Tuesday, April 10, 2012

penn r.r. sour

1 tsp Simple Syrup
2 tsp Lemon Juice
2/3 wine glass Old Crow Whiskey (1 1/2 oz Bulleit Bourbon)
1/3 wine glass Sweet Vermouth (3/4 oz Cocchi Vermouth di Torino)

Stir with ice and strain into a Sour glass garnished with fruit. Add a dash of Jamaican rum (1 tsp Smith & Cross, floated) and a dash of abricotine (1/4 tsp Rothman & Winter Orchard Apricot, floated).

Two Saturdays ago, the drink that called out to me was the Penn R.R. Sour from James Maloney 1900 book, The Twentieth-Century Cocktail Guide for Mixing Fancy Drinks. Maloney paid tribute to the Pennsylvania Railroad which reached out from the East Coast westward to where he worked in Chicago. While the Sour did not have his trademarked bell-ringer rinse of apricot brandy, the liqueur was included as a floated dash to contribute to the drink's aromatics.
At first, both the rum and apricot aromas dominated the nose; part of the way through the glass though, the rum's contribution dissipated and the Bourbon began to appear. On the tongue, the crisp grape sip led into a whiskey and tart lemon swallow that had hints of funky rum notes. The drink did come across as a soured Manhattan in an acidic and not especially a citrus sort of way; moreover, stirring the Sour instead of shaking it was also quite unusual. In addition, the Penn R.R. Sour shared similarities in composition to his Manhattan Bell-Ringer.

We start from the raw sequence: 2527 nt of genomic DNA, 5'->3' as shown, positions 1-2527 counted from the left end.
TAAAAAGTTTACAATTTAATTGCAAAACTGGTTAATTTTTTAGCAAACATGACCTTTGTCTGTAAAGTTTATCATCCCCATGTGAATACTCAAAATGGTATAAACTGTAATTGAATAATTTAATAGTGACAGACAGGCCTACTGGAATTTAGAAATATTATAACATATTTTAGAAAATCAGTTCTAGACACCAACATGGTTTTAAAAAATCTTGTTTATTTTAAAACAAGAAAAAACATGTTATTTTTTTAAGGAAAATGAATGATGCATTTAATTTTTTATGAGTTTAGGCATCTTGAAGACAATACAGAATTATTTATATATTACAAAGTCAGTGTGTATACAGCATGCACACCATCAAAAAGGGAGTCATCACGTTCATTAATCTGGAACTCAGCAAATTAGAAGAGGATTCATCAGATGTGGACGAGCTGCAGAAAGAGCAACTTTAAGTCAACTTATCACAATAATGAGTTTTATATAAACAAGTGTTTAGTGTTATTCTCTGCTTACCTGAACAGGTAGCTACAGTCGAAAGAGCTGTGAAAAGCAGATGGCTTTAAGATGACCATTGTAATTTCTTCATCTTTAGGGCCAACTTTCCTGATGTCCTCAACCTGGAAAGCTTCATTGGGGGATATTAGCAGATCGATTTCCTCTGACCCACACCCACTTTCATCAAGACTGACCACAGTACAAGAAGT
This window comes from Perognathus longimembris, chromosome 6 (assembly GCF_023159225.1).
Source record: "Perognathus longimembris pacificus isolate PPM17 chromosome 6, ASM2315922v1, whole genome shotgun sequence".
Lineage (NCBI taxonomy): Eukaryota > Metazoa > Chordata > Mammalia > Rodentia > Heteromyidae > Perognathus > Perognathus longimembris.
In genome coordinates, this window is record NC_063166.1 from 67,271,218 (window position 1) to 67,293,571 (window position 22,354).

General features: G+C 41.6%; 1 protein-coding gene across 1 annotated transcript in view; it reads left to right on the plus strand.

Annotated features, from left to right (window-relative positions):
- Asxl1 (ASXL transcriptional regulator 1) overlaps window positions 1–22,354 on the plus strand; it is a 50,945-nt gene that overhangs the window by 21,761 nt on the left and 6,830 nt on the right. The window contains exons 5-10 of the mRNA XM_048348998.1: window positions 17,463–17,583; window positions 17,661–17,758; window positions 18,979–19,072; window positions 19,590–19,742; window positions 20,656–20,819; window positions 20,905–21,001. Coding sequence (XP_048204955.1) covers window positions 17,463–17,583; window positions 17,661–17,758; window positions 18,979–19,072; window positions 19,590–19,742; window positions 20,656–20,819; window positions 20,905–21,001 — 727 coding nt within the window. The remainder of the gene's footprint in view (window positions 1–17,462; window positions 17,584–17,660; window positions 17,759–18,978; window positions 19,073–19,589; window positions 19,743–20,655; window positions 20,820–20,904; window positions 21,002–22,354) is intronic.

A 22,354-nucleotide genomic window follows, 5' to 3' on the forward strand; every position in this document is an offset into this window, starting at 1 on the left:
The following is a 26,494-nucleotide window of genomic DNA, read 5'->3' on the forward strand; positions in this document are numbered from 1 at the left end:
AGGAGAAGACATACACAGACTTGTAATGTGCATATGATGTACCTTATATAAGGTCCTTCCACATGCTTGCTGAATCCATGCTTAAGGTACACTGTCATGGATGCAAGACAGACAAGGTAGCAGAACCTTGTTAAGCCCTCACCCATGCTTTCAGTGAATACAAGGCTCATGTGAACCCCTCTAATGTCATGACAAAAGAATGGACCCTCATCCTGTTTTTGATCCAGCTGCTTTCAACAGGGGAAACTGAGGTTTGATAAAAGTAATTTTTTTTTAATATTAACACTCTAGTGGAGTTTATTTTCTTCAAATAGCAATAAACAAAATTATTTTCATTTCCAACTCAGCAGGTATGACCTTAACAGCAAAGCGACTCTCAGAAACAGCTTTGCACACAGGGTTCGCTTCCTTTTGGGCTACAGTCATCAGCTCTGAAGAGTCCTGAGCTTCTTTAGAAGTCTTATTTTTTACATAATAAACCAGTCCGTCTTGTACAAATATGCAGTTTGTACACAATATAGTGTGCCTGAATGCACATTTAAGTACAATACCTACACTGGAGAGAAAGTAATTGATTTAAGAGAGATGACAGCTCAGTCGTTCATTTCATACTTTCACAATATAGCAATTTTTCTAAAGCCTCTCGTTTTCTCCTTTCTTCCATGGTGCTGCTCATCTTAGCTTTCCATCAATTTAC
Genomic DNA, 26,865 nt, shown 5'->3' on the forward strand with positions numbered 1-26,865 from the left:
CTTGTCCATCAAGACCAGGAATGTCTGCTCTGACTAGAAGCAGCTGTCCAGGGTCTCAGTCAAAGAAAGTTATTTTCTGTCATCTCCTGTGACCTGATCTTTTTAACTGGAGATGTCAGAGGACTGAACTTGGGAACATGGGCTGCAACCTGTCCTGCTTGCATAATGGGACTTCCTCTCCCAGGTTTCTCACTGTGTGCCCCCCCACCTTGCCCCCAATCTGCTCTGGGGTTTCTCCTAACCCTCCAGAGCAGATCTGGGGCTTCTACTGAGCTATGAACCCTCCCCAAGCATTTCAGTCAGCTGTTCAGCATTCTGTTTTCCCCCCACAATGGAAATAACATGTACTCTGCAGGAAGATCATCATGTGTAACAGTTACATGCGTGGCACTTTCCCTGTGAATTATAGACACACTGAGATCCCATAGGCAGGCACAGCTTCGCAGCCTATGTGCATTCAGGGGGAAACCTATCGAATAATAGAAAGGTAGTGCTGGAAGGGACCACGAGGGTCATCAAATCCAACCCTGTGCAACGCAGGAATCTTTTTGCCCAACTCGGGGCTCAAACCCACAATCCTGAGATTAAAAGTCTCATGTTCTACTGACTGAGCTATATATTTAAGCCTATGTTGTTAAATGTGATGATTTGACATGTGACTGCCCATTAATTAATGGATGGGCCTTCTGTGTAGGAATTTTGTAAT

David said...

Where do you place Cocchi on the vermouth continuum?

As luck would have it I had some Old Crow in the garage. With Cinzano and Coruba for the float it makes a very nice drink.


frederic said...

One thing I really like about the Cocchi is that it is made with red wine along with Vya, Carpano Antica, and Punt e Mes (if you consider PeM a vermouth); this adds some richness to the flavor. Most sweet vermouths actually use white wine that they color with caramel coloring and other herbs.

This is my first rodeo with the Cocchi. I found the Carpano too flavorful for many drinks (perfect for some) and too pricy. Cocchi is softer and cheaper ($20 instead of $30-32). Cinzano, Martini & Rossi, Noilly Prat, and Dolin all make respectable vermouths.